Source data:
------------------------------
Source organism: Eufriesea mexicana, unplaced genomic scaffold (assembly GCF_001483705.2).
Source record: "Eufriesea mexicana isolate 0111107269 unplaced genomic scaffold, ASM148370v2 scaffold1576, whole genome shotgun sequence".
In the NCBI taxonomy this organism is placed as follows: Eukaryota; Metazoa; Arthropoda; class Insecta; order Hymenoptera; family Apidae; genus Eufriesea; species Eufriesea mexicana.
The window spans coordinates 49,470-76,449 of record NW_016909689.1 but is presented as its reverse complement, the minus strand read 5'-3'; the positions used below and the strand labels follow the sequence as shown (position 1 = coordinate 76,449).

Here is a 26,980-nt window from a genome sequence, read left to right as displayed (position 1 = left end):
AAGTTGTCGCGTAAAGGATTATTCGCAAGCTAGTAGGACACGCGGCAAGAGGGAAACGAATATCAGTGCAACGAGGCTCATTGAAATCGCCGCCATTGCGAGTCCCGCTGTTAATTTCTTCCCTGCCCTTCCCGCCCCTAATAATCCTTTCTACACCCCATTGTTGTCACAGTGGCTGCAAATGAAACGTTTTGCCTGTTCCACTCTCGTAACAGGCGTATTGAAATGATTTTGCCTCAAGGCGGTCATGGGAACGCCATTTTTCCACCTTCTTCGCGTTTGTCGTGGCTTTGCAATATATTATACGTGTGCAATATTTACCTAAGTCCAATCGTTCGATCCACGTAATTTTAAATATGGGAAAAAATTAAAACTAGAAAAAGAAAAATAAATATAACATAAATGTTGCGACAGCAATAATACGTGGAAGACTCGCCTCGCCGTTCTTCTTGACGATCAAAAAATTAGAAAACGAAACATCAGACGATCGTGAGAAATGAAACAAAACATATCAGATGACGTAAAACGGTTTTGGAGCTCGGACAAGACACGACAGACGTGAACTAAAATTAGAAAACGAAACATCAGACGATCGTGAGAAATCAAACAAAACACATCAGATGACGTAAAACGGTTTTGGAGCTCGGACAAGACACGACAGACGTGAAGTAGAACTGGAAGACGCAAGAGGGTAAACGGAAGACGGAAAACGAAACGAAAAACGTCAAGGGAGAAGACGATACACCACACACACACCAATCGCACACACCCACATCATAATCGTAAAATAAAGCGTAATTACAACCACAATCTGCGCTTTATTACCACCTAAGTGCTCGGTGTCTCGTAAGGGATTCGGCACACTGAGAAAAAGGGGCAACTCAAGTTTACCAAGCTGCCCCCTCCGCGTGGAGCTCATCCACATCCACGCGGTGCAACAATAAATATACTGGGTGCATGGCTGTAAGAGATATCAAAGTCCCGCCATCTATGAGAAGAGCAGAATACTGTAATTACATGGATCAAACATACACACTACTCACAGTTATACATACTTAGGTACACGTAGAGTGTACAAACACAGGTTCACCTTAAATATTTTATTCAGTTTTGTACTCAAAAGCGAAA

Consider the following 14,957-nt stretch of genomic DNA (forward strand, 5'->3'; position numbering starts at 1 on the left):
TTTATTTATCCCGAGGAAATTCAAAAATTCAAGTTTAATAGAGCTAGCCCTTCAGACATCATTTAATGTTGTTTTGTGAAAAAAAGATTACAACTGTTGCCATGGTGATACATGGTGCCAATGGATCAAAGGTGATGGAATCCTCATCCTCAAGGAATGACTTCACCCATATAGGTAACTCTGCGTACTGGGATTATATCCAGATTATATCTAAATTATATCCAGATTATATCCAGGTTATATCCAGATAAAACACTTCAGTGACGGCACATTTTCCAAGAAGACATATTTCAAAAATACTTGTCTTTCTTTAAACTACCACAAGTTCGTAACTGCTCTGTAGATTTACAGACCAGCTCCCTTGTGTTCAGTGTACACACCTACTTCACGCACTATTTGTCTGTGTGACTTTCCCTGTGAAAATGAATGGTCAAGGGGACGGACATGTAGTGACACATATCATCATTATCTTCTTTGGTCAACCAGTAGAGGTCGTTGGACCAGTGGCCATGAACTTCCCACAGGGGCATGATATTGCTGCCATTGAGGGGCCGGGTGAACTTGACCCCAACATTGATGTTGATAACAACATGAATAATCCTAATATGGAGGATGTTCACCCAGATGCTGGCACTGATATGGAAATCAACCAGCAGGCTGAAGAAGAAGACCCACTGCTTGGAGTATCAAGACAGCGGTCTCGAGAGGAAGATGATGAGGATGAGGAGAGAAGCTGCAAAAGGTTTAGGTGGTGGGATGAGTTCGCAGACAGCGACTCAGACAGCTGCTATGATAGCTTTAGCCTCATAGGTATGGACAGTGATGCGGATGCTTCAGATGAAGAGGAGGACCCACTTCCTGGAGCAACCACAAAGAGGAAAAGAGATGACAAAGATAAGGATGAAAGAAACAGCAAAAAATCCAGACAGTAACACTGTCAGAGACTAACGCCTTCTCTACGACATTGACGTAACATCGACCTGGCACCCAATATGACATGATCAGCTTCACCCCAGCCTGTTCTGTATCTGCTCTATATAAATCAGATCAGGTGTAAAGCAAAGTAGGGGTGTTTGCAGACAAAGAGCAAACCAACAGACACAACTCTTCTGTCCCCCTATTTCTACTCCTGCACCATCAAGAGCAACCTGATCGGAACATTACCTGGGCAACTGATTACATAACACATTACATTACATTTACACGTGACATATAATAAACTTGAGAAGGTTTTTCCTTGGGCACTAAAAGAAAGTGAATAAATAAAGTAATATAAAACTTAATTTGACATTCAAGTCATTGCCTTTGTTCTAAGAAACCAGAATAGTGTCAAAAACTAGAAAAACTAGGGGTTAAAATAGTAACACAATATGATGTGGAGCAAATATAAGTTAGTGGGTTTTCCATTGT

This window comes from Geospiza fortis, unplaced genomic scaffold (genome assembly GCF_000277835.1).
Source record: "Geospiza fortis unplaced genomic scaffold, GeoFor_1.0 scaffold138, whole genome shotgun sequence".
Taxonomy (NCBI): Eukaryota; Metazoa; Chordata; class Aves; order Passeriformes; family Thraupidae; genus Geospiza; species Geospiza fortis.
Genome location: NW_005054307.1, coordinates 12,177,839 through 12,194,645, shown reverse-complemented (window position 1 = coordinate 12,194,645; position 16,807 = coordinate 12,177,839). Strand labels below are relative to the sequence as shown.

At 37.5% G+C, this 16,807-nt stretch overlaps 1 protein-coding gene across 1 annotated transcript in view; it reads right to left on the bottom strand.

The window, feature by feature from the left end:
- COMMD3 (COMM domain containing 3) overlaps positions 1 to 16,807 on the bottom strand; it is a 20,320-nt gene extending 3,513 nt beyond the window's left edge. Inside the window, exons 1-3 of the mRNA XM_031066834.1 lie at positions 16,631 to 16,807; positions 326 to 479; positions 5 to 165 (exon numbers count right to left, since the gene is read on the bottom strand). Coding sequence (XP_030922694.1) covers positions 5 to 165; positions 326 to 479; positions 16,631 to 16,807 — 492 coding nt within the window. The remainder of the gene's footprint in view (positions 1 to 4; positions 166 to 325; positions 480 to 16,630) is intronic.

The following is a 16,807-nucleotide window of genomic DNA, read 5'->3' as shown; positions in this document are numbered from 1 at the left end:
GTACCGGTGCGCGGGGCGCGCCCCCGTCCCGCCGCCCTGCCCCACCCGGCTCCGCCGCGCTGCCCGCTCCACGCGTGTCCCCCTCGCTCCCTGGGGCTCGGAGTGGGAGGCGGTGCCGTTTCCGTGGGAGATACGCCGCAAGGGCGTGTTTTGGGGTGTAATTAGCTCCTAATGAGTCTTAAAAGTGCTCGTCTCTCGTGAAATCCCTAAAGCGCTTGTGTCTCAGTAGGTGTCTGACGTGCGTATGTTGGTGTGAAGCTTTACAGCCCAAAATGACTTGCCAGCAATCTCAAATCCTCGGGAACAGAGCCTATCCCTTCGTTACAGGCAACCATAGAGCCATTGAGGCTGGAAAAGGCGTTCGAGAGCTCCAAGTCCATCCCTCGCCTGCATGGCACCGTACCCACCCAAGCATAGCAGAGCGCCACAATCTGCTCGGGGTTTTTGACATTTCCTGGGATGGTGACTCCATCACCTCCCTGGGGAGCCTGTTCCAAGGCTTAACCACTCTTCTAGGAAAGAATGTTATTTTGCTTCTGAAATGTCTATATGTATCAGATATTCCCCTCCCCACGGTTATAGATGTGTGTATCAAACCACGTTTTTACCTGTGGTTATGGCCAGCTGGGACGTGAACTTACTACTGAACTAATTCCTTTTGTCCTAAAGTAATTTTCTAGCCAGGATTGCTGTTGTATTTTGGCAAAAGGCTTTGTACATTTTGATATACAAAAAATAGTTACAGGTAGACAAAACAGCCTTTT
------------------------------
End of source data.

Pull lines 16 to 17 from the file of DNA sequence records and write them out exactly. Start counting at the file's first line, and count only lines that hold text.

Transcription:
The following is a 16,807-nucleotide window of genomic DNA, read 5'->3' as shown; positions in this document are numbered from 1 at the left end:
GTACCGGTGCGCGGGGCGCGCCCCCGTCCCGCCGCCCTGCCCCACCCGGCTCCGCCGCGCTGCCCGCTCCACGCGTGTCCCCCTCGCTCCCTGGGGCTCGGAGTGGGAGGCGGTGCCGTTTCCGTGGGAGATACGCCGCAAGGGCGTGTTTTGGGGTGTAATTAGCTCCTAATGAGTCTTAAAAGTGCTCGTCTCTCGTGAAATCCCTAAAGCGCTTGTGTCTCAGTAGGTGTCTGACGTGCGTATGTTGGTGTGAAGCTTTACAGCCCAAAATGACTTGCCAGCAATCTCAAATCCTCGGGAACAGAGCCTATCCCTTCGTTACAGGCAACCATAGAGCCATTGAGGCTGGAAAAGGCGTTCGAGAGCTCCAAGTCCATCCCTCGCCTGCATGGCACCGTACCCACCCAAGCATAGCAGAGCGCCACAATCTGCTCGGGGTTTTTGACATTTCCTGGGATGGTGACTCCATCACCTCCCTGGGGAGCCTGTTCCAAGGCTTAACCACTCTTCTAGGAAAGAATGTTATTTTGCTTCTGAAATGTCTATATGTATCAGATATTCCCCTCCCCACGGTTATAGATGTGTGTATCAAACCACGTTTTTACCTGTGGTTATGGCCAGCTGGGACGTGAACTTACTACTGAACTAATTCCTTTTGTCCTAAAGTAATTTTCTAGCCAGGATTGCTGTTGTATTTTGGCAAAAGGCTTTGTACATTTTGATATACAAAAAATAGTTACAGGTAGACAAAACAGCCTTTT